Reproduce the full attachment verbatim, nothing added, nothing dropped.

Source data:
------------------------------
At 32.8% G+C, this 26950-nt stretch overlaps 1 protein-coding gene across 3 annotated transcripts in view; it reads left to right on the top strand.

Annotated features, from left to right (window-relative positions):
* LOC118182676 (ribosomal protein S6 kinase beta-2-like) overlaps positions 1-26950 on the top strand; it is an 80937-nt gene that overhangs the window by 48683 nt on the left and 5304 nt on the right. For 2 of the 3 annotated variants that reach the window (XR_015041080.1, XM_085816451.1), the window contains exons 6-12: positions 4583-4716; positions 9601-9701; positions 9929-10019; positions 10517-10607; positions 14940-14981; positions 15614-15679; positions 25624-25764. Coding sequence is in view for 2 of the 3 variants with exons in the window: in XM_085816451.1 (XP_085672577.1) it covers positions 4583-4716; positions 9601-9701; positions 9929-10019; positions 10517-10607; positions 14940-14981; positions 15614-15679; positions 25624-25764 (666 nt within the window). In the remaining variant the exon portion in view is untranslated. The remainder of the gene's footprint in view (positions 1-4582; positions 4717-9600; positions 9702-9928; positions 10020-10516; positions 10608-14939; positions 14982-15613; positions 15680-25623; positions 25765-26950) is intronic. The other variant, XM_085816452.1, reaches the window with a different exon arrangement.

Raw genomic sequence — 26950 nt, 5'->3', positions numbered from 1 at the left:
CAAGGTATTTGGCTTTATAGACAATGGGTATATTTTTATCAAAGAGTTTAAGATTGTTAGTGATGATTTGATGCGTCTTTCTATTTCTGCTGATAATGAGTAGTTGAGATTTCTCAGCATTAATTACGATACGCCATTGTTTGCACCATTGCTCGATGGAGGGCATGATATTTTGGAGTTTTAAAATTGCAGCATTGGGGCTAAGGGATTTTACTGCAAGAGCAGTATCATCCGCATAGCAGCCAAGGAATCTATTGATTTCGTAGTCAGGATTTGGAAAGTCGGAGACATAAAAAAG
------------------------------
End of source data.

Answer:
At 32.8% G+C, this 26950-nt stretch overlaps 1 protein-coding gene across 3 annotated transcripts in view; it reads left to right on the top strand.

Annotated features, from left to right (window-relative positions):
* LOC118182676 (ribosomal protein S6 kinase beta-2-like) overlaps positions 1-26950 on the top strand; it is an 80937-nt gene that overhangs the window by 48683 nt on the left and 5304 nt on the right. For 2 of the 3 annotated variants that reach the window (XR_015041080.1, XM_085816451.1), the window contains exons 6-12: positions 4583-4716; positions 9601-9701; positions 9929-10019; positions 10517-10607; positions 14940-14981; positions 15614-15679; positions 25624-25764. Coding sequence is in view for 2 of the 3 variants with exons in the window: in XM_085816451.1 (XP_085672577.1) it covers positions 4583-4716; positions 9601-9701; positions 9929-10019; positions 10517-10607; positions 14940-14981; positions 15614-15679; positions 25624-25764 (666 nt within the window). In the remaining variant the exon portion in view is untranslated. The remainder of the gene's footprint in view (positions 1-4582; positions 4717-9600; positions 9702-9928; positions 10020-10516; positions 10608-14939; positions 14982-15613; positions 15680-25623; positions 25765-26950) is intronic. The other variant, XM_085816452.1, reaches the window with a different exon arrangement.

Raw genomic sequence — 26950 nt, 5'->3', positions numbered from 1 at the left:
CAAGGTATTTGGCTTTATAGACAATGGGTATATTTTTATCAAAGAGTTTAAGATTGTTAGTGATGATTTGATGCGTCTTTCTATTTCTGCTGATAATGAGTAGTTGAGATTTCTCAGCATTAATTACGATACGCCATTGTTTGCACCATTGCTCGATGGAGGGCATGATATTTTGGAGTTTTAAAATTGCAGCATTGGGGCTAAGGGATTTTACTGCAAGAGCAGTATCATCCGCATAGCAGCCAAGGAATCTATTGATTTCGTAGTCAGGATTTGGAAAGTCGGAGACATAAAAAAG